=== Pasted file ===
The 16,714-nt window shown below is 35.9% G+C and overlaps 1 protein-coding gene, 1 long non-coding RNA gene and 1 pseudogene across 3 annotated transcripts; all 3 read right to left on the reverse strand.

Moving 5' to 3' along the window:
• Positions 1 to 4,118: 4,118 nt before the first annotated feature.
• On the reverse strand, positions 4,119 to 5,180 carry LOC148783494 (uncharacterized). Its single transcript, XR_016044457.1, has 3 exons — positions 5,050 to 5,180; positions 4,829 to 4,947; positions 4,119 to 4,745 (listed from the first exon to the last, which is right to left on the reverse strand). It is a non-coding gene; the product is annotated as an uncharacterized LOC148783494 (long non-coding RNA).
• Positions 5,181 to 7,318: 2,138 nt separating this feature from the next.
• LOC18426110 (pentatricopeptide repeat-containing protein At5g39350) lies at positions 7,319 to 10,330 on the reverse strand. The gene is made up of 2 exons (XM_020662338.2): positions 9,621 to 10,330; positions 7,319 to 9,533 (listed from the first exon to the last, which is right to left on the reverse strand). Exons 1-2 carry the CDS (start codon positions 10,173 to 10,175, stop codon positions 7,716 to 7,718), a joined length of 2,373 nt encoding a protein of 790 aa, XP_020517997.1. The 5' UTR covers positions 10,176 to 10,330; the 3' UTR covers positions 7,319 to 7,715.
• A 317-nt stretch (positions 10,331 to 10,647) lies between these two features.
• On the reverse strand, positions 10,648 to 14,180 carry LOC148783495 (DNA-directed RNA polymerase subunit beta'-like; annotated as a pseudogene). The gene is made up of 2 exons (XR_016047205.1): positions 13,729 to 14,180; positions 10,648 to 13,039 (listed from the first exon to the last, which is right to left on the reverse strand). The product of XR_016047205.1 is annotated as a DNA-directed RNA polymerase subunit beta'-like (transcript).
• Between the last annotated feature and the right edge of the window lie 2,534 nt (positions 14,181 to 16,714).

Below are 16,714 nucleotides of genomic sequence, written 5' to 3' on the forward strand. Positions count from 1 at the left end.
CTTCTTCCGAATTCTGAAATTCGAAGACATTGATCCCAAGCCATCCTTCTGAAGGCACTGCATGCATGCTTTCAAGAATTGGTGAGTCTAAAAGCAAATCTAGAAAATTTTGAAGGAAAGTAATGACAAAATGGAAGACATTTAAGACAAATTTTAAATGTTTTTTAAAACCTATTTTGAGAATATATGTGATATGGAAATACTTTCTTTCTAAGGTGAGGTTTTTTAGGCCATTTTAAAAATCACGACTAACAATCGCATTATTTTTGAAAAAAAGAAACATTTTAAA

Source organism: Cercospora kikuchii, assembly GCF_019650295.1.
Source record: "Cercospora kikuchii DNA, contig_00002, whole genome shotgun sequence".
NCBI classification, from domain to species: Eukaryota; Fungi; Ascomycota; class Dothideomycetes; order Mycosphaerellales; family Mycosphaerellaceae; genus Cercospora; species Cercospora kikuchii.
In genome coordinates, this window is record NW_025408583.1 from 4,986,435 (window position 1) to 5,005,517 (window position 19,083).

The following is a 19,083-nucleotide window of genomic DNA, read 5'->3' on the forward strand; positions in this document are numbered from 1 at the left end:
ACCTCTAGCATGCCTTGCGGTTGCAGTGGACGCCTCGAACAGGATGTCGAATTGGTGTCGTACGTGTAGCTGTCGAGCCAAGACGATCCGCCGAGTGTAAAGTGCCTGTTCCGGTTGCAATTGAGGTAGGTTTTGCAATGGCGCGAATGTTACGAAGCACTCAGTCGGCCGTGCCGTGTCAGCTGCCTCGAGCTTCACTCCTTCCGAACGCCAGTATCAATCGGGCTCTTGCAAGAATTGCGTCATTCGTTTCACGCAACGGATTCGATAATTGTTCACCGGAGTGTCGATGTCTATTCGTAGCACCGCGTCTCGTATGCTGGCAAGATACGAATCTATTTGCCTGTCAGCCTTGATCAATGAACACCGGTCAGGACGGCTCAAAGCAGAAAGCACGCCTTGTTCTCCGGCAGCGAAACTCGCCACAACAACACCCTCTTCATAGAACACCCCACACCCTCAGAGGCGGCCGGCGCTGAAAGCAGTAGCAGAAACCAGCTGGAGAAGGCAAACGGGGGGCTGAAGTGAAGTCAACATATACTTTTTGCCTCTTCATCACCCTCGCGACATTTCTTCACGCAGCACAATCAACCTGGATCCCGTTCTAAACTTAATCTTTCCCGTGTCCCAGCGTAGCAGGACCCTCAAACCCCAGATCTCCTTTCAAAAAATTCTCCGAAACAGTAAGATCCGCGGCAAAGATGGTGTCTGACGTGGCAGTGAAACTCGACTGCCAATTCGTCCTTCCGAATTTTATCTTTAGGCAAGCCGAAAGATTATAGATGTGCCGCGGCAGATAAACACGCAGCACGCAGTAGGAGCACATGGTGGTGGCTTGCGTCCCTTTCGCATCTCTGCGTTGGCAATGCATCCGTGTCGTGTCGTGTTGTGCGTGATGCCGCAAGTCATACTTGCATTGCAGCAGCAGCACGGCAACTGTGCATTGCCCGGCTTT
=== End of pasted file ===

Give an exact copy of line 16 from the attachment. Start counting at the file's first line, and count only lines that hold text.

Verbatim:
The following is a 19,083-nucleotide window of genomic DNA, read 5'->3' on the forward strand; positions in this document are numbered from 1 at the left end: